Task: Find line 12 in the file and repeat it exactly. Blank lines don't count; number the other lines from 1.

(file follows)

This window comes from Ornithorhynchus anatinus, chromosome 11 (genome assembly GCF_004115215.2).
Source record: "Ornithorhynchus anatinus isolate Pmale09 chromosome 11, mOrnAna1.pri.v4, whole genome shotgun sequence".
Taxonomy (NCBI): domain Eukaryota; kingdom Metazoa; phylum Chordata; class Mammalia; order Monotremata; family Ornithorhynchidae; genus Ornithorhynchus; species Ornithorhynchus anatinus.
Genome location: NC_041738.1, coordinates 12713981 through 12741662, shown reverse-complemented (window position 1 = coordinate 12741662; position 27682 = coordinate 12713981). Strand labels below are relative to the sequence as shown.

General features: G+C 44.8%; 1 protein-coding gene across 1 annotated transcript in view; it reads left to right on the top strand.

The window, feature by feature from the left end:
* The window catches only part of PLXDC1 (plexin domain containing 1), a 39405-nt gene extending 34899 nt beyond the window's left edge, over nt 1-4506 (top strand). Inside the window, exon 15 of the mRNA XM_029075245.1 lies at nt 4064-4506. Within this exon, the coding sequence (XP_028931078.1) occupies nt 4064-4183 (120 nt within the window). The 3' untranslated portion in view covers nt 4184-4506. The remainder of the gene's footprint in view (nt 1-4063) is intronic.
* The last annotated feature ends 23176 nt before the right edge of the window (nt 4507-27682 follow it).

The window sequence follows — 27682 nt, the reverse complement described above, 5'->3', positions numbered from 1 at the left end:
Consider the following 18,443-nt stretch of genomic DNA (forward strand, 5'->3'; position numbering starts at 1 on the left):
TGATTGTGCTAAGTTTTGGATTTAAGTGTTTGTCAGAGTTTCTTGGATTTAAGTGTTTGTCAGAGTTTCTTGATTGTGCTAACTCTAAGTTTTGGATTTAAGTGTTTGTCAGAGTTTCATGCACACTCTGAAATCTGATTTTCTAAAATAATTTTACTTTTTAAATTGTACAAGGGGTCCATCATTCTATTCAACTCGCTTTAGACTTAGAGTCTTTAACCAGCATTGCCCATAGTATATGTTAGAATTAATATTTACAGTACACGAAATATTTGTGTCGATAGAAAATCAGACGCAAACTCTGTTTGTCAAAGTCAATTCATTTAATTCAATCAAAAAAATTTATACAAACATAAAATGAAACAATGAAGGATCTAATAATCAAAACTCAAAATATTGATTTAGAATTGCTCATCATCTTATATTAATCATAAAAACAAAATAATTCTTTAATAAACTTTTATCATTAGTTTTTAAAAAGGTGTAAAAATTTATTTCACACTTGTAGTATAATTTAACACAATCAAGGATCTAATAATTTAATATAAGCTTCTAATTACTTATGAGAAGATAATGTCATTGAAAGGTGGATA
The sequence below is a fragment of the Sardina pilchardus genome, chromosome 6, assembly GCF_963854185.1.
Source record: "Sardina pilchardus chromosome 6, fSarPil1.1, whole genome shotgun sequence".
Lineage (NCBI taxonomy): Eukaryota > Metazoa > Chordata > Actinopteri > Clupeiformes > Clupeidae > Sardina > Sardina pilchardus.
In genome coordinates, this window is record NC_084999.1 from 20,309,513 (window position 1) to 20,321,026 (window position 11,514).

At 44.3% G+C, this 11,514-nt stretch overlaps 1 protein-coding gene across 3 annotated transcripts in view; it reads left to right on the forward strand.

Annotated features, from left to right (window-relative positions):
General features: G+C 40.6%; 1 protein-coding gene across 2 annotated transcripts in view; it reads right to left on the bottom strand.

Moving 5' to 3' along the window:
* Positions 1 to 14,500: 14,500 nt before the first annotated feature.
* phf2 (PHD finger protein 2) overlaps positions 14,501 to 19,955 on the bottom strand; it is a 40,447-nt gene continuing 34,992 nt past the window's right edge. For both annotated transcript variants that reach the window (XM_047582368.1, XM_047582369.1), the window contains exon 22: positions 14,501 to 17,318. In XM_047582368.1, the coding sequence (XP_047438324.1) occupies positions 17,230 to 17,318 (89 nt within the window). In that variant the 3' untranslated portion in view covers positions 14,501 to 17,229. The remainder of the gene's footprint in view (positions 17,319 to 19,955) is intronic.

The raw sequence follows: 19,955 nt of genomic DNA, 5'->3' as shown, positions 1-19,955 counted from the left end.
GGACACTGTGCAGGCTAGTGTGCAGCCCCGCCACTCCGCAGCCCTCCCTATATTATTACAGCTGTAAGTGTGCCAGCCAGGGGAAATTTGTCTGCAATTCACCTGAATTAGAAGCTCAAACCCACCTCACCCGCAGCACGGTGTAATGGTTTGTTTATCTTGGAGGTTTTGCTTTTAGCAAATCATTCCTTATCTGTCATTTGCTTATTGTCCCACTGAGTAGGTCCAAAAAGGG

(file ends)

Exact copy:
The sequence below is a fragment of the Sardina pilchardus genome, chromosome 6, assembly GCF_963854185.1.